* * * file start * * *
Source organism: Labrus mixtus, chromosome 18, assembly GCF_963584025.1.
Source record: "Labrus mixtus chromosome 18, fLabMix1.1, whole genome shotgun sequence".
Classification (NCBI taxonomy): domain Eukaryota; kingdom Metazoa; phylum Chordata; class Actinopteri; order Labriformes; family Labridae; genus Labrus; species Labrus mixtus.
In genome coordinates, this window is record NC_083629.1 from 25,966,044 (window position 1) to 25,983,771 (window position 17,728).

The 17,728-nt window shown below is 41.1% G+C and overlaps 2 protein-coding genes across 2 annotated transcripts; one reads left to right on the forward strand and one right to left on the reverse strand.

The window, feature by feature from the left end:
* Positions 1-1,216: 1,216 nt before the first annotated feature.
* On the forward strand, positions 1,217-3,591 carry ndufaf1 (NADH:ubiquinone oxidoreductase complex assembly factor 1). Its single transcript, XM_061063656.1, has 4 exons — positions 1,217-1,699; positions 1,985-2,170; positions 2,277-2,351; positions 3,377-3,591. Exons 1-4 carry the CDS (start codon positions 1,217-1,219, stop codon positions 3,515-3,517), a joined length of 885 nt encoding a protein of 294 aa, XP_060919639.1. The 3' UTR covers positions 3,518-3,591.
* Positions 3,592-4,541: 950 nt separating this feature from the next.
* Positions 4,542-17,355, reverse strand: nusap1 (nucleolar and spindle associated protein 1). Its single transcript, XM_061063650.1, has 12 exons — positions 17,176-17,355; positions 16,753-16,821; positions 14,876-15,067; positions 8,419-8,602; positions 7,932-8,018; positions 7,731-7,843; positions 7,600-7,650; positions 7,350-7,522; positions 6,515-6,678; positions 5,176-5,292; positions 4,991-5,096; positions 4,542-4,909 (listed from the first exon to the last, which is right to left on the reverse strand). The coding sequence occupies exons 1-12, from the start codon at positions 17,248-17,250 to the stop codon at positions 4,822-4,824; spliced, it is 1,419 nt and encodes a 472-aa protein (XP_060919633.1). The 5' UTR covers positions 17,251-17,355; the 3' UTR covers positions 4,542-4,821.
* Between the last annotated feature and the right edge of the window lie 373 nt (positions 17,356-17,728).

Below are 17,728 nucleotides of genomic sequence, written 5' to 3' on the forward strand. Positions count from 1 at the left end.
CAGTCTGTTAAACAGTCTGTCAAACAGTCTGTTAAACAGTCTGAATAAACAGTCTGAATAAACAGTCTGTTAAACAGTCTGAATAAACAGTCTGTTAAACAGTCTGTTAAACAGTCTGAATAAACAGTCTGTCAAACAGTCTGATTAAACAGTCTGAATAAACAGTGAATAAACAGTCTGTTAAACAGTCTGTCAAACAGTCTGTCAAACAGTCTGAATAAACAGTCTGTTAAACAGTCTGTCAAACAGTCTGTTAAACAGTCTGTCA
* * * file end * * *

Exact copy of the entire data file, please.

Source organism: Labrus mixtus, chromosome 18, assembly GCF_963584025.1.
Source record: "Labrus mixtus chromosome 18, fLabMix1.1, whole genome shotgun sequence".
Classification (NCBI taxonomy): domain Eukaryota; kingdom Metazoa; phylum Chordata; class Actinopteri; order Labriformes; family Labridae; genus Labrus; species Labrus mixtus.
In genome coordinates, this window is record NC_083629.1 from 25,966,044 (window position 1) to 25,983,771 (window position 17,728).

The 17,728-nt window shown below is 41.1% G+C and overlaps 2 protein-coding genes across 2 annotated transcripts; one reads left to right on the forward strand and one right to left on the reverse strand.

The window, feature by feature from the left end:
* Positions 1-1,216: 1,216 nt before the first annotated feature.
* On the forward strand, positions 1,217-3,591 carry ndufaf1 (NADH:ubiquinone oxidoreductase complex assembly factor 1). Its single transcript, XM_061063656.1, has 4 exons — positions 1,217-1,699; positions 1,985-2,170; positions 2,277-2,351; positions 3,377-3,591. Exons 1-4 carry the CDS (start codon positions 1,217-1,219, stop codon positions 3,515-3,517), a joined length of 885 nt encoding a protein of 294 aa, XP_060919639.1. The 3' UTR covers positions 3,518-3,591.
* Positions 3,592-4,541: 950 nt separating this feature from the next.
* Positions 4,542-17,355, reverse strand: nusap1 (nucleolar and spindle associated protein 1). Its single transcript, XM_061063650.1, has 12 exons — positions 17,176-17,355; positions 16,753-16,821; positions 14,876-15,067; positions 8,419-8,602; positions 7,932-8,018; positions 7,731-7,843; positions 7,600-7,650; positions 7,350-7,522; positions 6,515-6,678; positions 5,176-5,292; positions 4,991-5,096; positions 4,542-4,909 (listed from the first exon to the last, which is right to left on the reverse strand). The coding sequence occupies exons 1-12, from the start codon at positions 17,248-17,250 to the stop codon at positions 4,822-4,824; spliced, it is 1,419 nt and encodes a 472-aa protein (XP_060919633.1). The 5' UTR covers positions 17,251-17,355; the 3' UTR covers positions 4,542-4,821.
* Between the last annotated feature and the right edge of the window lie 373 nt (positions 17,356-17,728).

Below are 17,728 nucleotides of genomic sequence, written 5' to 3' on the forward strand. Positions count from 1 at the left end.
CAGTCTGTTAAACAGTCTGTCAAACAGTCTGTTAAACAGTCTGAATAAACAGTCTGAATAAACAGTCTGTTAAACAGTCTGAATAAACAGTCTGTTAAACAGTCTGTTAAACAGTCTGAATAAACAGTCTGTCAAACAGTCTGATTAAACAGTCTGAATAAACAGTGAATAAACAGTCTGTTAAACAGTCTGTCAAACAGTCTGTCAAACAGTCTGAATAAACAGTCTGTTAAACAGTCTGTCAAACAGTCTGTTAAACAGTCTGTCA